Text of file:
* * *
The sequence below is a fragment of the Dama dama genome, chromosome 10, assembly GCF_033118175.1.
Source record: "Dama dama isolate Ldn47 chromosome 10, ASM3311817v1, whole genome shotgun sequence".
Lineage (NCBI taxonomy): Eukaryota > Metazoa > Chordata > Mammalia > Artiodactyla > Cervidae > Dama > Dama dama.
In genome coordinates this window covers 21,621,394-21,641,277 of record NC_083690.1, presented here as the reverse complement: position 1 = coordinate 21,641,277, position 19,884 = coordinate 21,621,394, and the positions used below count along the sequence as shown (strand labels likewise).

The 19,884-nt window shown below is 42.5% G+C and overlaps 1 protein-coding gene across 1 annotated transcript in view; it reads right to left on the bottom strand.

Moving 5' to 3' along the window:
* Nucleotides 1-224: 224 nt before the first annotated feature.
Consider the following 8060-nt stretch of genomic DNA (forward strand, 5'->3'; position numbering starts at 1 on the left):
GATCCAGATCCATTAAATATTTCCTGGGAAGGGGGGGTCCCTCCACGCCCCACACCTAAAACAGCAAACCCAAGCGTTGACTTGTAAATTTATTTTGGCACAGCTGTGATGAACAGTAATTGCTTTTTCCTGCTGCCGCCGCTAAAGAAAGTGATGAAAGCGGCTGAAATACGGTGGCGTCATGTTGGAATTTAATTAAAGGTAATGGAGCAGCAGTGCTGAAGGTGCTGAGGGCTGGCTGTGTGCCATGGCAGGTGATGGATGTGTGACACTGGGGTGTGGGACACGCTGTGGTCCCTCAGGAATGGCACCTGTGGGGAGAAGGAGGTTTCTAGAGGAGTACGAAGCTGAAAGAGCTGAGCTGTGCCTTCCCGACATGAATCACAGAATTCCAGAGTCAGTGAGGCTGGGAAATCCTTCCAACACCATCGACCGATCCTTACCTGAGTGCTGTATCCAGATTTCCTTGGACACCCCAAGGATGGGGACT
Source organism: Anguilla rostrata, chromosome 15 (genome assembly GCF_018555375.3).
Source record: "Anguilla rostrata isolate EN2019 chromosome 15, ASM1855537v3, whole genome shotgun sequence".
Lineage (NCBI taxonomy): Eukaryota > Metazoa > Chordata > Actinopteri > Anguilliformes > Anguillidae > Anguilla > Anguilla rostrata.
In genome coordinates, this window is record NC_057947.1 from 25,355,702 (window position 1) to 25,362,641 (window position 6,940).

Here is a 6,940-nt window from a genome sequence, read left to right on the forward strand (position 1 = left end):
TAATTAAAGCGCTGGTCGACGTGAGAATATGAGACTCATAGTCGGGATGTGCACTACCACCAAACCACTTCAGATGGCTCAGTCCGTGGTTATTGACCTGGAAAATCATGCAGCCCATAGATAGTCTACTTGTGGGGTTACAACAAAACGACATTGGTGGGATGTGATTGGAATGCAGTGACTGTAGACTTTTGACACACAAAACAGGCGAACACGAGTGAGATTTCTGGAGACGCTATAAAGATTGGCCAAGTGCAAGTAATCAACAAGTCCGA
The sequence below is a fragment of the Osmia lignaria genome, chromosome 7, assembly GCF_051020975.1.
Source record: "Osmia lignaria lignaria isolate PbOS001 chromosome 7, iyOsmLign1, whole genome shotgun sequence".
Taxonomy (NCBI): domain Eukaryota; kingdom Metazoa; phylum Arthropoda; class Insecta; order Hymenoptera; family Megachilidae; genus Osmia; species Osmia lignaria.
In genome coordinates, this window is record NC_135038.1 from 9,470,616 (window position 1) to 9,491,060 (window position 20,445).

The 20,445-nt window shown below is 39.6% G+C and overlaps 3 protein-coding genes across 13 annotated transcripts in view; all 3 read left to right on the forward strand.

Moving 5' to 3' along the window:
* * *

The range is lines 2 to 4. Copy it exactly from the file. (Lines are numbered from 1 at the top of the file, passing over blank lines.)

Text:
Source record: "Dama dama isolate Ldn47 chromosome 10, ASM3311817v1, whole genome shotgun sequence".
Lineage (NCBI taxonomy): Eukaryota > Metazoa > Chordata > Mammalia > Artiodactyla > Cervidae > Dama > Dama dama.
In genome coordinates this window covers 21,621,394-21,641,277 of record NC_083690.1, presented here as the reverse complement: position 1 = coordinate 21,641,277, position 19,884 = coordinate 21,621,394, and the positions used below count along the sequence as shown (strand labels likewise).